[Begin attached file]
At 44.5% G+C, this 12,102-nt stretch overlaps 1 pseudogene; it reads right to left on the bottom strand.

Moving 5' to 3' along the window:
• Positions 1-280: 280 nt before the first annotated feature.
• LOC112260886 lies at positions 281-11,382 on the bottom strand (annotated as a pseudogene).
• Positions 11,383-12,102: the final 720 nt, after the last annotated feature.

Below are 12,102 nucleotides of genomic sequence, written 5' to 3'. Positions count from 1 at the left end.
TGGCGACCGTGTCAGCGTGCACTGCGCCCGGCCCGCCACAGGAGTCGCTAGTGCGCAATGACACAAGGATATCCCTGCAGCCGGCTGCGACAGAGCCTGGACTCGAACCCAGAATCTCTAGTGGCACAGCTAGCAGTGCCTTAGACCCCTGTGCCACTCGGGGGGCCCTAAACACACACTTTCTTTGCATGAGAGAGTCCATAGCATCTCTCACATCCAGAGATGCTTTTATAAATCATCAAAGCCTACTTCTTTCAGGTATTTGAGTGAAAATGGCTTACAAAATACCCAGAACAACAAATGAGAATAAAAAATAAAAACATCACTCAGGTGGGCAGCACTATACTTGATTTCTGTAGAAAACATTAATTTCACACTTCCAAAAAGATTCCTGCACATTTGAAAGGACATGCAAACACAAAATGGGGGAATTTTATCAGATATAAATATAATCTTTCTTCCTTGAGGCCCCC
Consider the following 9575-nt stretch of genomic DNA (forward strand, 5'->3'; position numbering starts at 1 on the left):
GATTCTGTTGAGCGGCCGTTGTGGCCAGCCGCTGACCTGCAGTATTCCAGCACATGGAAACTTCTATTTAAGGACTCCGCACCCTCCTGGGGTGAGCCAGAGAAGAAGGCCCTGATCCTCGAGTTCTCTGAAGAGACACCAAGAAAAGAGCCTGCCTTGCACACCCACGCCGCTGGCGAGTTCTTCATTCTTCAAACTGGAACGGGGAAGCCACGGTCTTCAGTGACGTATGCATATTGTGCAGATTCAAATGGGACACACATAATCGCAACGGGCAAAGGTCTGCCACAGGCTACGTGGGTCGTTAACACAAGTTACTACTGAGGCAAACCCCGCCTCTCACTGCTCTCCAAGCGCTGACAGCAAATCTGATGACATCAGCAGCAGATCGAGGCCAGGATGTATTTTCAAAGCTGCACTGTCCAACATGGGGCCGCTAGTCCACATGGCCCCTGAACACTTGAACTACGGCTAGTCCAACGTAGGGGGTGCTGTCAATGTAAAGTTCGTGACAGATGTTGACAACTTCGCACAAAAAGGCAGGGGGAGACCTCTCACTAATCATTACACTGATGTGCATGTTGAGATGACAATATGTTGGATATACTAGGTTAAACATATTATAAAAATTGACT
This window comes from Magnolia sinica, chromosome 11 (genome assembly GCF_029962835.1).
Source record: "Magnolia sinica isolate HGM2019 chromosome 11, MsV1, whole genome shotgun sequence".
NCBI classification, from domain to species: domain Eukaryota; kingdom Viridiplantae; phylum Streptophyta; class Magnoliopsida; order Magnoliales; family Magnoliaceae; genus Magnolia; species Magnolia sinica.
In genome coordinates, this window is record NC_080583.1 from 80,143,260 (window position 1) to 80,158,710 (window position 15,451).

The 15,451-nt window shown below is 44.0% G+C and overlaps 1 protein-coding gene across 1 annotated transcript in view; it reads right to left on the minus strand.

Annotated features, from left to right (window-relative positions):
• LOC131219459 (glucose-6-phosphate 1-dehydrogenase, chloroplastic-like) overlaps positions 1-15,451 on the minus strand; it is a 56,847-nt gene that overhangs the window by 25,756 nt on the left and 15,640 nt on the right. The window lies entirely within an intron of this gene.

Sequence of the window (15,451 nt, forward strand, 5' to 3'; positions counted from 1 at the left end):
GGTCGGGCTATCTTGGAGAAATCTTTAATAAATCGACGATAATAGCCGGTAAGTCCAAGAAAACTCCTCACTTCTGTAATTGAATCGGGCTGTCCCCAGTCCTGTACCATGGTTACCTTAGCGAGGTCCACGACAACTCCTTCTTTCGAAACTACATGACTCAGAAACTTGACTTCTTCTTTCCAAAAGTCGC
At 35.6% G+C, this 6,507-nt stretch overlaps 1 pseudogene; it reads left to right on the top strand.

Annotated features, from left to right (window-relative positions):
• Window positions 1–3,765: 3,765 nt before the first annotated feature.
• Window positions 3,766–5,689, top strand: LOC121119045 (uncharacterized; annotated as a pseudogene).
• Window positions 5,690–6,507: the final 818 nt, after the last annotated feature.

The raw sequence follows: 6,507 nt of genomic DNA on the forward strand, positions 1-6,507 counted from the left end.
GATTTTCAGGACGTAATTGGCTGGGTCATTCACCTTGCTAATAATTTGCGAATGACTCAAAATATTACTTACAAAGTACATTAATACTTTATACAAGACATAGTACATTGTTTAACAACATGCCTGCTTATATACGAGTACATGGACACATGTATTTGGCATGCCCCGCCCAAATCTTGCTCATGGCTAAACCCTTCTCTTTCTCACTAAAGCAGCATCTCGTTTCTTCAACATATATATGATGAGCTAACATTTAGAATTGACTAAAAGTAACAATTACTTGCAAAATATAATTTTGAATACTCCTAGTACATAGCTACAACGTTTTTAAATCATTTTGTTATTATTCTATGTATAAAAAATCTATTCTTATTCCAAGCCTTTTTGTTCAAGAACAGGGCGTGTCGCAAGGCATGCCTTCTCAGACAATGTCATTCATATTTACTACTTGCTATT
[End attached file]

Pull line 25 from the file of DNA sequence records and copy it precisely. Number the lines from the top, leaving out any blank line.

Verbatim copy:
GATTTTCAGGACGTAATTGGCTGGGTCATTCACCTTGCTAATAATTTGCGAATGACTCAAAATATTACTTACAAAGTACATTAATACTTTATACAAGACATAGTACATTGTTTAACAACATGCCTGCTTATATACGAGTACATGGACACATGTATTTGGCATGCCCCGCCCAAATCTTGCTCATGGCTAAACCCTTCTCTTTCTCACTAAAGCAGCATCTCGTTTCTTCAACATATATATGATGAGCTAACATTTAGAATTGACTAAAAGTAACAATTACTTGCAAAATATAATTTTGAATACTCCTAGTACATAGCTACAACGTTTTTAAATCATTTTGTTATTATTCTATGTATAAAAAATCTATTCTTATTCCAAGCCTTTTTGTTCAAGAACAGGGCGTGTCGCAAGGCATGCCTTCTCAGACAATGTCATTCATATTTACTACTTGCTATT